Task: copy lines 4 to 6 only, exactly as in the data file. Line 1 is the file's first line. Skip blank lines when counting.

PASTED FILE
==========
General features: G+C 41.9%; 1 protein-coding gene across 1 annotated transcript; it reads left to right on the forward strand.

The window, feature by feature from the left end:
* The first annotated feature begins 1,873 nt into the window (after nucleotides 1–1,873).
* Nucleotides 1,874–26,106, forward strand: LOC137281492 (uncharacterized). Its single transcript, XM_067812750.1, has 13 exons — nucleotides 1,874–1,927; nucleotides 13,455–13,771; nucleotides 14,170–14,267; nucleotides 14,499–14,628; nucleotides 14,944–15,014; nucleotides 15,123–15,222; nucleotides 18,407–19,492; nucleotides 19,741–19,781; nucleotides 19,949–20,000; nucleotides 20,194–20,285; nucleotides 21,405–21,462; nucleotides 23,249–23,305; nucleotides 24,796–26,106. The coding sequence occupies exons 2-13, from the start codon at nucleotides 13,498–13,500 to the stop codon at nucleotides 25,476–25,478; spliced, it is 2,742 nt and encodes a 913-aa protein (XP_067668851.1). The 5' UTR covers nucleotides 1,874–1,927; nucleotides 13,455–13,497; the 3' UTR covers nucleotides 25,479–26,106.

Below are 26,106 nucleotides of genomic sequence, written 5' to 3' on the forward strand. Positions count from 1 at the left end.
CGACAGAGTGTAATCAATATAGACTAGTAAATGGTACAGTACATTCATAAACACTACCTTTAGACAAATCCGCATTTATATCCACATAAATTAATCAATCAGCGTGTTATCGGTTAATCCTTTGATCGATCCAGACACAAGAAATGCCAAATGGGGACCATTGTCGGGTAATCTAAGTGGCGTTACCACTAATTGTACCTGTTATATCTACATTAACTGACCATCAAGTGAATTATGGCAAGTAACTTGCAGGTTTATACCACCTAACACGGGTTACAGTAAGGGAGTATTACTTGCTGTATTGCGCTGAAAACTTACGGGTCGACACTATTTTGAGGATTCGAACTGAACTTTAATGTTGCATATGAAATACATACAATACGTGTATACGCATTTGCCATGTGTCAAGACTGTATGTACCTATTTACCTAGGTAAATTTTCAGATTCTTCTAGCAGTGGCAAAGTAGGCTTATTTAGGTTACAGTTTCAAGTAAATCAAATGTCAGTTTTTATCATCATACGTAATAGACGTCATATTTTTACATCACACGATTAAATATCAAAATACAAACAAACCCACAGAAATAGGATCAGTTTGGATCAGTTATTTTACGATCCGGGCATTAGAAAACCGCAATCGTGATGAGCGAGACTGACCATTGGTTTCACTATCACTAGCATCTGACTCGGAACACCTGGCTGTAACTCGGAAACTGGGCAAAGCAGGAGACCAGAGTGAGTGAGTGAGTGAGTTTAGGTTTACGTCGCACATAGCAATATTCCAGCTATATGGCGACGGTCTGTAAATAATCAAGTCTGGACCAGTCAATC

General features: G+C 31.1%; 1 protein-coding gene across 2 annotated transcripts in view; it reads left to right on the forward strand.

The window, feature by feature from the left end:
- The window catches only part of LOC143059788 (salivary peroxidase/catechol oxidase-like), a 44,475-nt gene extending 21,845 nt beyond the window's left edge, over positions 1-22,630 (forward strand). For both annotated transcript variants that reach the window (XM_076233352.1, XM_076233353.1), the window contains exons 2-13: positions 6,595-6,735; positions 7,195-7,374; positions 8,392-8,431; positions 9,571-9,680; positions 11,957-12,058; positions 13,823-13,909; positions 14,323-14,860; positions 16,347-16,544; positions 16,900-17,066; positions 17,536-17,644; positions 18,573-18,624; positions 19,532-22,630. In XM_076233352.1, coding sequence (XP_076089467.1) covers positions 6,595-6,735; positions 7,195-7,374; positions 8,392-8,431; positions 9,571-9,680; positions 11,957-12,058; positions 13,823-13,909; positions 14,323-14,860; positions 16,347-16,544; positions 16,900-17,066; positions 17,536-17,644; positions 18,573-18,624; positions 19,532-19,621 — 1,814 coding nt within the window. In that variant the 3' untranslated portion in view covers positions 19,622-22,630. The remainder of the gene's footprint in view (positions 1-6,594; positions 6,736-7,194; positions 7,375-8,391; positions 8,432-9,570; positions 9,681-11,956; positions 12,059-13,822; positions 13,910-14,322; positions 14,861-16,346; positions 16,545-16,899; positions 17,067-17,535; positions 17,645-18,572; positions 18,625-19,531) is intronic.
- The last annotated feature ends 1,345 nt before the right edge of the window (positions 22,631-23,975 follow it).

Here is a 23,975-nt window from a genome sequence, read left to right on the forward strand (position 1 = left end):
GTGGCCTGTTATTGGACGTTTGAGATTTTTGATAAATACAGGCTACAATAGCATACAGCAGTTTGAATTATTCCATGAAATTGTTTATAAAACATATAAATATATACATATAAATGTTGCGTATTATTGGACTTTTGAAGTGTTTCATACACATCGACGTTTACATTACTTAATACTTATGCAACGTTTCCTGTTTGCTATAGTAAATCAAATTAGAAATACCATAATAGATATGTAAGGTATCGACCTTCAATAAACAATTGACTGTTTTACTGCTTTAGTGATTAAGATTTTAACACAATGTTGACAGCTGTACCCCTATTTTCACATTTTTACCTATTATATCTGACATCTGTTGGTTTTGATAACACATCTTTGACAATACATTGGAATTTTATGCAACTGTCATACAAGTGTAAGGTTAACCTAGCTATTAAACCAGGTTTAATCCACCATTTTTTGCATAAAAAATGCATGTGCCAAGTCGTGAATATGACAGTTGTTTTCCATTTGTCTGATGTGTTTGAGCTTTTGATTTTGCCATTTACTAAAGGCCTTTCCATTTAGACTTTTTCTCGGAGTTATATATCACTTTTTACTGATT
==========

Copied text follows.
* Nucleotides 1,874–26,106, forward strand: LOC137281492 (uncharacterized). Its single transcript, XM_067812750.1, has 13 exons — nucleotides 1,874–1,927; nucleotides 13,455–13,771; nucleotides 14,170–14,267; nucleotides 14,499–14,628; nucleotides 14,944–15,014; nucleotides 15,123–15,222; nucleotides 18,407–19,492; nucleotides 19,741–19,781; nucleotides 19,949–20,000; nucleotides 20,194–20,285; nucleotides 21,405–21,462; nucleotides 23,249–23,305; nucleotides 24,796–26,106. The coding sequence occupies exons 2-13, from the start codon at nucleotides 13,498–13,500 to the stop codon at nucleotides 25,476–25,478; spliced, it is 2,742 nt and encodes a 913-aa protein (XP_067668851.1). The 5' UTR covers nucleotides 1,874–1,927; nucleotides 13,455–13,497; the 3' UTR covers nucleotides 25,479–26,106.

Below are 26,106 nucleotides of genomic sequence, written 5' to 3' on the forward strand. Positions count from 1 at the left end.
CGACAGAGTGTAATCAATATAGACTAGTAAATGGTACAGTACATTCATAAACACTACCTTTAGACAAATCCGCATTTATATCCACATAAATTAATCAATCAGCGTGTTATCGGTTAATCCTTTGATCGATCCAGACACAAGAAATGCCAAATGGGGACCATTGTCGGGTAATCTAAGTGGCGTTACCACTAATTGTACCTGTTATATCTACATTAACTGACCATCAAGTGAATTATGGCAAGTAACTTGCAGGTTTATACCACCTAACACGGGTTACAGTAAGGGAGTATTACTTGCTGTATTGCGCTGAAAACTTACGGGTCGACACTATTTTGAGGATTCGAACTGAACTTTAATGTTGCATATGAAATACATACAATACGTGTATACGCATTTGCCATGTGTCAAGACTGTATGTACCTATTTACCTAGGTAAATTTTCAGATTCTTCTAGCAGTGGCAAAGTAGGCTTATTTAGGTTACAGTTTCAAGTAAATCAAATGTCAGTTTTTATCATCATACGTAATAGACGTCATATTTTTACATCACACGATTAAATATCAAAATACAAACAAACCCACAGAAATAGGATCAGTTTGGATCAGTTATTTTACGATCCGGGCATTAGAAAACCGCAATCGTGATGAGCGAGACTGACCATTGGTTTCACTATCACTAGCATCTGACTCGGAACACCTGGCTGTAACTCGGAAACTGGGCAAAGCAGGAGACCAGAGTGAGTGAGTGAGTGAGTTTAGGTTTACGTCGCACATAGCAATATTCCAGCTATATGGCGACGGTCTGTAAATAATCAAGTCTGGACCAGTCAATC